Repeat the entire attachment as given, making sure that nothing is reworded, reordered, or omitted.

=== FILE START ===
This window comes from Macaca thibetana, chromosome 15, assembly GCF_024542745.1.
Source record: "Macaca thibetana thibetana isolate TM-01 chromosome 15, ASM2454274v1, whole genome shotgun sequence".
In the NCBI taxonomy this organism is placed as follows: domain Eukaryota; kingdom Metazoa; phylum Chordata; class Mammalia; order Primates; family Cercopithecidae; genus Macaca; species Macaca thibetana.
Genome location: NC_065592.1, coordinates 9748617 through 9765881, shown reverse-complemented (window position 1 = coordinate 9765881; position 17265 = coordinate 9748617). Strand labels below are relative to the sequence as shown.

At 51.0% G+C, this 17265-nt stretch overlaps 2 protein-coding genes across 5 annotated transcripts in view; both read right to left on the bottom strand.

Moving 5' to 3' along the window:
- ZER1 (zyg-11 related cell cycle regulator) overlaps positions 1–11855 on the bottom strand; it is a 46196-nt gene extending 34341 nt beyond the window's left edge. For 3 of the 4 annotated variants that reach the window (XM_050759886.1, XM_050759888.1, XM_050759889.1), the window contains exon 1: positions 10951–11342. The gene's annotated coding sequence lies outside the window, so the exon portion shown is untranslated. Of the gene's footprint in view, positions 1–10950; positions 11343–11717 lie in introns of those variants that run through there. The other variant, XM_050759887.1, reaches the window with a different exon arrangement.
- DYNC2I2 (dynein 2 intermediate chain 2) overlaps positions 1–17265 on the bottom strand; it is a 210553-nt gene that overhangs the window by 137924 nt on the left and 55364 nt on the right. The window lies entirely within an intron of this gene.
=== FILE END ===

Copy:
This window comes from Macaca thibetana, chromosome 15, assembly GCF_024542745.1.
Source record: "Macaca thibetana thibetana isolate TM-01 chromosome 15, ASM2454274v1, whole genome shotgun sequence".
In the NCBI taxonomy this organism is placed as follows: domain Eukaryota; kingdom Metazoa; phylum Chordata; class Mammalia; order Primates; family Cercopithecidae; genus Macaca; species Macaca thibetana.
Genome location: NC_065592.1, coordinates 9748617 through 9765881, shown reverse-complemented (window position 1 = coordinate 9765881; position 17265 = coordinate 9748617). Strand labels below are relative to the sequence as shown.

At 51.0% G+C, this 17265-nt stretch overlaps 2 protein-coding genes across 5 annotated transcripts in view; both read right to left on the bottom strand.

Moving 5' to 3' along the window:
- ZER1 (zyg-11 related cell cycle regulator) overlaps positions 1–11855 on the bottom strand; it is a 46196-nt gene extending 34341 nt beyond the window's left edge. For 3 of the 4 annotated variants that reach the window (XM_050759886.1, XM_050759888.1, XM_050759889.1), the window contains exon 1: positions 10951–11342. The gene's annotated coding sequence lies outside the window, so the exon portion shown is untranslated. Of the gene's footprint in view, positions 1–10950; positions 11343–11717 lie in introns of those variants that run through there. The other variant, XM_050759887.1, reaches the window with a different exon arrangement.
- DYNC2I2 (dynein 2 intermediate chain 2) overlaps positions 1–17265 on the bottom strand; it is a 210553-nt gene that overhangs the window by 137924 nt on the left and 55364 nt on the right. The window lies entirely within an intron of this gene.